When the axis of primary strain is identified, Columbia Series DT 3617 Strain Sensors are designed to measure planar shear strain forces. Each sensor is a comprehensive, compact and simple-to-install gadget that uses the Columbia DTD 2684 Series Fatigue Monitoring Sensors’ established technology.
Two 1000Ω precision strain gage grids are positioned orthogonally on a one mil polyimide substrate, plus a matched set of 1000 Ω bridge completion components make up the DT 3617 Shear Strain Sensor. The complete gage is constructed in a tough, molded silicone rubber housing with four M22759 26-gauge TFE Insulated aviation lead wires.
The sensor’s bottom surface is a polyimide substrate for active strain gage components, which is pre-processed before being bonded to the test structure. The sensor’s top surface comprises axis identification marking to help in aligning the gage with the principal strain axis.
Individual models for compensating materials typically used in airplane structural production are offered. The Columbia Model 5802 Strain Gage Amplifier is used to boost sensor readings and provide strain and temperature outputs.
Note: Exports from the United States are subject to the Export Administration Regulations (EAR) and/or the International Traffic in Arms Regulations (ITAR) authorization procedures.
- Two 1000 Ω Precision Strain Gage Grids
- 90° Rosette Gage
- Rugged Construction
- Self-Temperature Compensating
Table 1. Source: Columbia Research Laboratories, Inc.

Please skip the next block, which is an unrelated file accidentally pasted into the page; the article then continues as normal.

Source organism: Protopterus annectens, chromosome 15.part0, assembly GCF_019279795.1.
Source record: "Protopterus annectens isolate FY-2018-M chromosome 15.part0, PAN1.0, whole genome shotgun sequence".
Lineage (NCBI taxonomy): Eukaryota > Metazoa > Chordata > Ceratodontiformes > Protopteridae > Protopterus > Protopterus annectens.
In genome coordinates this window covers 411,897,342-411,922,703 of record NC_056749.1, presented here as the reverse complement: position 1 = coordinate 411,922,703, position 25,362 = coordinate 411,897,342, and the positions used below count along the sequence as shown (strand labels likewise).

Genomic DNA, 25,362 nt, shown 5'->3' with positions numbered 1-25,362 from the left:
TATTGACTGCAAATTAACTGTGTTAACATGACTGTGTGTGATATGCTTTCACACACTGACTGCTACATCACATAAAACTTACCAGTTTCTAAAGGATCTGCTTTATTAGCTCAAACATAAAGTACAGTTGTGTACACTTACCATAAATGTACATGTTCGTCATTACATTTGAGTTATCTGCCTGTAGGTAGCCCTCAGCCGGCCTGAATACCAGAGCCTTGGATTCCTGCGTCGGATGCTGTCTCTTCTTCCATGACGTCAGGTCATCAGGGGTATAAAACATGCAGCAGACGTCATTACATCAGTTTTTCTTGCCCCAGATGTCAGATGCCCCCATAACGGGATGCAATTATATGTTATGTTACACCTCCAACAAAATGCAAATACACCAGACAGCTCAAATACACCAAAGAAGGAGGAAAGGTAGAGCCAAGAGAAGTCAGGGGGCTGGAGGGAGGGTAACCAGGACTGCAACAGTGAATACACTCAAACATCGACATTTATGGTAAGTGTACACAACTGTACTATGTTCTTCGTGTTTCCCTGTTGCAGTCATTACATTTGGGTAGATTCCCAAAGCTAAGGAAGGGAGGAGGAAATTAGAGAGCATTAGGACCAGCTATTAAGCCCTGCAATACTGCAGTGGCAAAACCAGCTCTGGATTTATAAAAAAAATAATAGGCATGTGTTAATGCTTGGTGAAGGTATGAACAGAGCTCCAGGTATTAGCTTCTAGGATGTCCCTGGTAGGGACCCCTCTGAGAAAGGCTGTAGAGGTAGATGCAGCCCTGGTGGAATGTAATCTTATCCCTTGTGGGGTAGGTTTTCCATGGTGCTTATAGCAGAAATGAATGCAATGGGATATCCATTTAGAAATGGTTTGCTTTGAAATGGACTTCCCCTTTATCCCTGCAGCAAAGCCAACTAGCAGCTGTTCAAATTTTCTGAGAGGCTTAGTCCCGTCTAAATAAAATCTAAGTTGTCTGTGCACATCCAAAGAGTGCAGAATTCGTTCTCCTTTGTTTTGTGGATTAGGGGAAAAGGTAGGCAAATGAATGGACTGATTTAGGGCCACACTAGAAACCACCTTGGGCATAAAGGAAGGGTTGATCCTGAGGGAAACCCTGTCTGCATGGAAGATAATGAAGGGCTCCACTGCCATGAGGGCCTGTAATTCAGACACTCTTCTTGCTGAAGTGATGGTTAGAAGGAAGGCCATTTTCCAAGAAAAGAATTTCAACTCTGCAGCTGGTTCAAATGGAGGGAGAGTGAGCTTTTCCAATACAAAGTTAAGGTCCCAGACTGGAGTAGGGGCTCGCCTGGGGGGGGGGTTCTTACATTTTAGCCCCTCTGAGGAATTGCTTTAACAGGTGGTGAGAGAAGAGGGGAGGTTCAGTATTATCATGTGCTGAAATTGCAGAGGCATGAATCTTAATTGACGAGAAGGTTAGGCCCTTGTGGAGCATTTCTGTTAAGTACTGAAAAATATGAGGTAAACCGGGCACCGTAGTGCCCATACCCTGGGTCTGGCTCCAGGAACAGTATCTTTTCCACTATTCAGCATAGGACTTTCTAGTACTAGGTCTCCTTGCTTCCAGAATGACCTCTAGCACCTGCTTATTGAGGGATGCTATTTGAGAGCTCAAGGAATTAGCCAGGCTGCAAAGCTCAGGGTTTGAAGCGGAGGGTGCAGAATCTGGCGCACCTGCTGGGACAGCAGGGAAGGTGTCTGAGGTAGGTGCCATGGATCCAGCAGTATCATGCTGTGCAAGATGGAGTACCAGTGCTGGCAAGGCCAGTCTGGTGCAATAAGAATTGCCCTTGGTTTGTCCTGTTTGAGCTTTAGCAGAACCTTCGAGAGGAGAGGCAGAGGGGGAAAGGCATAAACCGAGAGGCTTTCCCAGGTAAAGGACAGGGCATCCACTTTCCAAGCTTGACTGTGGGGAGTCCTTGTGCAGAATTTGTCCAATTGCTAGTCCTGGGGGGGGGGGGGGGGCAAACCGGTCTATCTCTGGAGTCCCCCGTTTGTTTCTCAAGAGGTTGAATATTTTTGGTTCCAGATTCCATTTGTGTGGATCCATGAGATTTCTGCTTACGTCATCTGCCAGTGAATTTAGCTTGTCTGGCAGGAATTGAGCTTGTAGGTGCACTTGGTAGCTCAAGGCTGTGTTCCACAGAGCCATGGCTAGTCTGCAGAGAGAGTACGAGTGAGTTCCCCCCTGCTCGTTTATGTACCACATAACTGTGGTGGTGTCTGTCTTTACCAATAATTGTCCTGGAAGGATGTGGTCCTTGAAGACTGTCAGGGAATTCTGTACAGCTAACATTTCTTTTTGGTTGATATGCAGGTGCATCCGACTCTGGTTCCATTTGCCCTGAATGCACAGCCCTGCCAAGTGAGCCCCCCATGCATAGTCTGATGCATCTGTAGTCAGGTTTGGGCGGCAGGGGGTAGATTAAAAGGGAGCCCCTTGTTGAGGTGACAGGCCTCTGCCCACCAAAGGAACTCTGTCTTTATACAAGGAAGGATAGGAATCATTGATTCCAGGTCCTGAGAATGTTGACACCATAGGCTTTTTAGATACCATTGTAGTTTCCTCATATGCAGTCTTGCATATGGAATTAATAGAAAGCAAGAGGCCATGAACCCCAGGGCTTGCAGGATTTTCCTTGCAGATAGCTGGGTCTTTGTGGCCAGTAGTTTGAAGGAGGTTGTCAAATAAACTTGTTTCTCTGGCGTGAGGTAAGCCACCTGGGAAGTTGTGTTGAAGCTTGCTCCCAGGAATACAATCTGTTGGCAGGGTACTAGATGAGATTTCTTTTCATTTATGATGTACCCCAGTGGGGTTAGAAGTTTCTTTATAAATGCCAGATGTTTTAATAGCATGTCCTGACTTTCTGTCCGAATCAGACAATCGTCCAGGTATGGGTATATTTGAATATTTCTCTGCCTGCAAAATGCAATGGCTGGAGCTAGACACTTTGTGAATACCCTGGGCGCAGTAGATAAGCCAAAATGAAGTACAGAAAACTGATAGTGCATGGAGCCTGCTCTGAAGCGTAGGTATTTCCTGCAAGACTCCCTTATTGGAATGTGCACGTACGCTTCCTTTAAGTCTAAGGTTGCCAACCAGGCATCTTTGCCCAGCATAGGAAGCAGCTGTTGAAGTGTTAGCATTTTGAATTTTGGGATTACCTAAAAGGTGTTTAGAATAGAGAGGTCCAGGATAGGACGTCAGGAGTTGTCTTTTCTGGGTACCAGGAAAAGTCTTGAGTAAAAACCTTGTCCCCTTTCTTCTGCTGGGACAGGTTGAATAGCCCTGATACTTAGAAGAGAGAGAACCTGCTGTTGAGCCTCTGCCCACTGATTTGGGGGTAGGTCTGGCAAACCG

|Operating Range (Repetitive)
||±3500 μϵ, 100 Cycles
±2000 μϵ, 100,000 Cycles
||1000 Ω ±2%
|Gage Factor (GF)
||0.5 Mv/V Maximum
||±0.75% Full Scale Maximum
|GF Temp. Coeff.
Table 2. Source: Columbia Research Laboratories, Inc.
||-55° to +125 °C
||30 g, 10 Hz to 2 KHz
||MIL-STD-202 Method 110A
||MIL-STD-202 Method 101D (168 Hours)
||100 MΩ Minimum @ 500 VDC
||500 VRMS, 60 Hz, 1 Minimum
||Sea Level to 70,000 Ft.
||100 g, 11 mSec
||MIL-STD-202 Method 111A
||Resistance to short term exposure to fuel, lubricating oils and hydraulic fluids
Table 3. Source: Columbia Research Laboratories, Inc.
||0.560" x 0.560" x 0.150" Thick
||Silicone Rubber per MIL-S-23586A Type I, Class 2, Grade A
||Approx. 13 gms (Depending on the length of the leads)
||#26AWG, Teflon Ins, SPC, 12" Minimum
1 @25 °C 2 As supplied (un-mounted) 3Installed Gage
Image Credit: Columbia Research Laboratories, Inc.
Typical Installation of Old Style Strain Gages. 1. Bolt or rivet removed from assembly; 2. Dummy gage(s) bonded to “Z Tab” of same material as structure; 3. Active gage bonded to structure under test; 4. “Z Tab” mounted to structure with bond or rivet; 5. Strain gage leads interwired and soldered to junction block; and 6. Entire unit covered with protective material. Image Credit: Columbia Research Laboratories, Inc.
Installation of Columbia Strain Sensor. 1. Strain Sensor bonded to surface under test; 2. Leads connected to wire harness; and 3. Coat sensor and wires with waterproofing material. Image Credit: Columbia Research Laboratories, Inc.
Table 4. Source: Columbia Research Laboratories, Inc.
||Aluminum 7075-T6 or 7050-T73651, IVD
||Steel, AISI 4130 or HP9-4-.20
||Titanium TI-6AL-4V, Annealed
||Carbon/Epoxy MMS 549 Type 1
- Twice as much output
- A higher level of precision
- No compromise on structural integrity
- Installation time is reduced
- Optimal temperature compensation